Walking into VCU’s Virtual Curation Lab is like entering the mind of a crazed historian from the future.
The whirring of several 3D printers working at once fills the tiny office space, which looks like a national museum stuffed into 200 square feet, with the busy sounds of creation. Massive bones of extinct creatures, delicate statues and figurines from India, and human skulls fill the walls and surfaces of the lab in a dizzying display of history that astonishes and overwhelms. A tiny bright orange mastodon rides a bicycle on a nearby shelf, lasers project and roam over the blade of a bayonet from World War I, and teeth the size of fists sit side-by-side 3D replicas of themselves, discernable from the original only by a trained eye.
The Virtual Curation Lab is a 3D digital data collection and virtual artifact curation laboratory that scans and reproduces archeological and historical artifacts.
“People located anywhere in the world could download the artifacts and 3D print them, or you can interact with the objects on the screen,” said Dr. Bernard Means, director of the Virtual Curation Lab.
The lab was originally funded in 2011 by the U.S. Department of Defense’s Legacy Program to develop a digital data project that incorporated the use of a three-dimensional object scanner in recording American Indian historic artifacts for analysis and conservation. Since then, the lab has expanded and partnered with universities, museums and private citizens to create 3D replicas of artifacts from across the world.
“I probably have the most eclectic collection of things because most people who do 3D scanning are geographically confined or they’re working with their own collections,” Means said. “We used to actually go out and look for things to scan and we don’t do that too much anymore, we have people coming to us and we work with a much wider range of museums.”
According to Means, the lab is currently working on over 30 active projects including creating 3D models of slave objects throughout Virginia for the Virginia Foundation for the Humanities, scanning the bones of a Giant Ground Sloth for the Virginia Museum of Natural History, and constructing a 3D model of a mastodon from CT scans from the Western Science Center. This July the lab is also starting a new project creating models of museum artifacts for the blind and visually impaired at the Virginia Historical Society.
“3D scans extend the audience farther than whoever would normally get to see it. They’re filed away in boxes and researchers can go look at it but then the rest of us might not be able to,” said Camilla Harris, a student researcher at the Virtual Curation Lab.
Students at VCU gain access to the Virtual Curation Lab through the archeology classes that Means teaches, where they work with the numerous collections and materials the lab has catalogued to study different aspects of dead cultures and animals.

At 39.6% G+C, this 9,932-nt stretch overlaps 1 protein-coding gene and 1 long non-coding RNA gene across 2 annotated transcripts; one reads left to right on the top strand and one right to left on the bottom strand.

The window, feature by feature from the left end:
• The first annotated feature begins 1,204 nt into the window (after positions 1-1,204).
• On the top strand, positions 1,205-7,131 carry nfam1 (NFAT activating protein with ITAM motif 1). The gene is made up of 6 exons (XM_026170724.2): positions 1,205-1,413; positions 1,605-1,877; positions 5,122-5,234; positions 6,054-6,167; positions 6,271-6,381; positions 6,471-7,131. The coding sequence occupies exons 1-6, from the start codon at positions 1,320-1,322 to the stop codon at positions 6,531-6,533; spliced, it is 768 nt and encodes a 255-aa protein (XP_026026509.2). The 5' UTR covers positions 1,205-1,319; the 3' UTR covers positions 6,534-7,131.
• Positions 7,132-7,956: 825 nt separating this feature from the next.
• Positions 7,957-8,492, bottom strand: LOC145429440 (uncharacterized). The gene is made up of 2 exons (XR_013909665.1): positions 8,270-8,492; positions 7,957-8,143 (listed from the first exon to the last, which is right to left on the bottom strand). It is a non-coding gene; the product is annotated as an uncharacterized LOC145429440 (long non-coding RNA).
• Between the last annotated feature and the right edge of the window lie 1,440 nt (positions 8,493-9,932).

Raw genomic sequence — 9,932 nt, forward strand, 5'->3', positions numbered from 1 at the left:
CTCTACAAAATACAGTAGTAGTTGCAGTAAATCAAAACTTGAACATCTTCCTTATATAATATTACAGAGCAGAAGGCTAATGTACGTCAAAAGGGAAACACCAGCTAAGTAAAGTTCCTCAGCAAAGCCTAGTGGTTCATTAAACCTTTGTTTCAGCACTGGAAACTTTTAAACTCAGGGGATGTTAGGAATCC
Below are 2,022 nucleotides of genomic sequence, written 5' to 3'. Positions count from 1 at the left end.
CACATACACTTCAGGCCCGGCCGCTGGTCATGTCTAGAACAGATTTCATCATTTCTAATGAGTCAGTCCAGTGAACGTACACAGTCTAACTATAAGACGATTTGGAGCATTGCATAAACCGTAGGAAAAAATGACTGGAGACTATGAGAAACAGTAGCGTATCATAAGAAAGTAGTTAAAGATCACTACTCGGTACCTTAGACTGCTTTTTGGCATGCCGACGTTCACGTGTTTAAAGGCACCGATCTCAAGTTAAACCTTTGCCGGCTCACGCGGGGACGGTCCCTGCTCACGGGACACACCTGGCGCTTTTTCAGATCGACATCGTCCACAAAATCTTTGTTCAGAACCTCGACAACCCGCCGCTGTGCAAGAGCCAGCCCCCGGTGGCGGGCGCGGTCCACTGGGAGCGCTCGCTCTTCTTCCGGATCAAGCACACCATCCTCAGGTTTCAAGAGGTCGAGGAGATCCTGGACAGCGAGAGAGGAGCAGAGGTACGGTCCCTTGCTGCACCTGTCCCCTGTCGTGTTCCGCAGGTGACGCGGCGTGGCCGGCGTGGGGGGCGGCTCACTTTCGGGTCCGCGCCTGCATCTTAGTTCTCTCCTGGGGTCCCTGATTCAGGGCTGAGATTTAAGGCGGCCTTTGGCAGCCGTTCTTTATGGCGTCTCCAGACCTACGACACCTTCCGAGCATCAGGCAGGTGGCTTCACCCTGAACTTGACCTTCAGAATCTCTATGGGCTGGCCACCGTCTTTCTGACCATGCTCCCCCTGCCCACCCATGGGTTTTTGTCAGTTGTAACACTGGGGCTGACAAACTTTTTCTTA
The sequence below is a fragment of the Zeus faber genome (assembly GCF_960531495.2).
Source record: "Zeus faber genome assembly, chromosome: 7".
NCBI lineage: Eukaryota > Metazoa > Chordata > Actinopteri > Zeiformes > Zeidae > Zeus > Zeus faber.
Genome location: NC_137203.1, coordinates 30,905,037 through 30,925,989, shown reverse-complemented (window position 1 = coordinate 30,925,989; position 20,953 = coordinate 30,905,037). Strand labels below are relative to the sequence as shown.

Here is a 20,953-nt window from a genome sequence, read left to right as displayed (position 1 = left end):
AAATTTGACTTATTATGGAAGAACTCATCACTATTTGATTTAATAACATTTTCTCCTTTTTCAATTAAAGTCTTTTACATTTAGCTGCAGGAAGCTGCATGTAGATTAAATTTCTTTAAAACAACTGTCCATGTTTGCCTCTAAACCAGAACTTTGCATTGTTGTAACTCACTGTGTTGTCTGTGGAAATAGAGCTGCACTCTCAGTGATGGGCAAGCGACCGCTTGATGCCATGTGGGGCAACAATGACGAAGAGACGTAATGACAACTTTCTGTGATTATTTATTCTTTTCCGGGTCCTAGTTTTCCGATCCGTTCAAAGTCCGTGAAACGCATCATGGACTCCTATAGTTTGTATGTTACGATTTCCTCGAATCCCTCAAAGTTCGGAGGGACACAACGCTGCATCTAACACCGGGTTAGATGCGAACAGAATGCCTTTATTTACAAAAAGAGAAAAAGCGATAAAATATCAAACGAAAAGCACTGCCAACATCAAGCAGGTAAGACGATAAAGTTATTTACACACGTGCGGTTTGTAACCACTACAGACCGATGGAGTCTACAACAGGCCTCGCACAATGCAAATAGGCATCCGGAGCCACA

“You can learn so much about those people and the lives they lived. It’s really interesting to me the amount you can get from bones and other artifacts,” Harris said.
Their work, which ranges wildly from female figurines found in Costa Rica to the skeleton of a dog buried in Gloucester County, Virginia, is currently displayed in an exhibit at the Globe Education Office on Grace St.
The lab also provides students with the opportunity to participate in an archeological dig, called field school, where students spend a month uncovering history with their own hands. This year’s expedition is in search of Fort Germanna, a lost structure which was the westernmost outpost of colonial Virginia in the 1700s. VCU is partnering with the Germanna Foundation under the direction of Dr. Eric Larsen for the field school. Two VCU alumna and one current VCU student who attended the school in 2016 will help teach VCU students in 2017.
“They’ll learn how to do archeology by actually doing archeology,” said Means. “Hopefully this year we’ll find the fort. Last year we found a twenty-first century septic field.”
VCU students did find indirect evidence of the Fort from artifacts that date to the time the Fort was occupied by German settlers.
The virtual curation lab is a way for people to physically connect to the past. By replicating historical artifacts using 3D scanning and printing technology, the lab brings history into the present, using the technology of the future. And according to Means, the study of history is an important piece in understanding the present and preparing for the future.
“If you don’t know your history and heritage you’re sort of doomed to repeat it, but there are also people who look at the past and say there are lessons that we can learn that might help us today or in the future,” Means said. “You can’t really move forward until you remember the past.”
Read more about the Virtual Curation Lab at VCU News.
Written by Megan Schiffres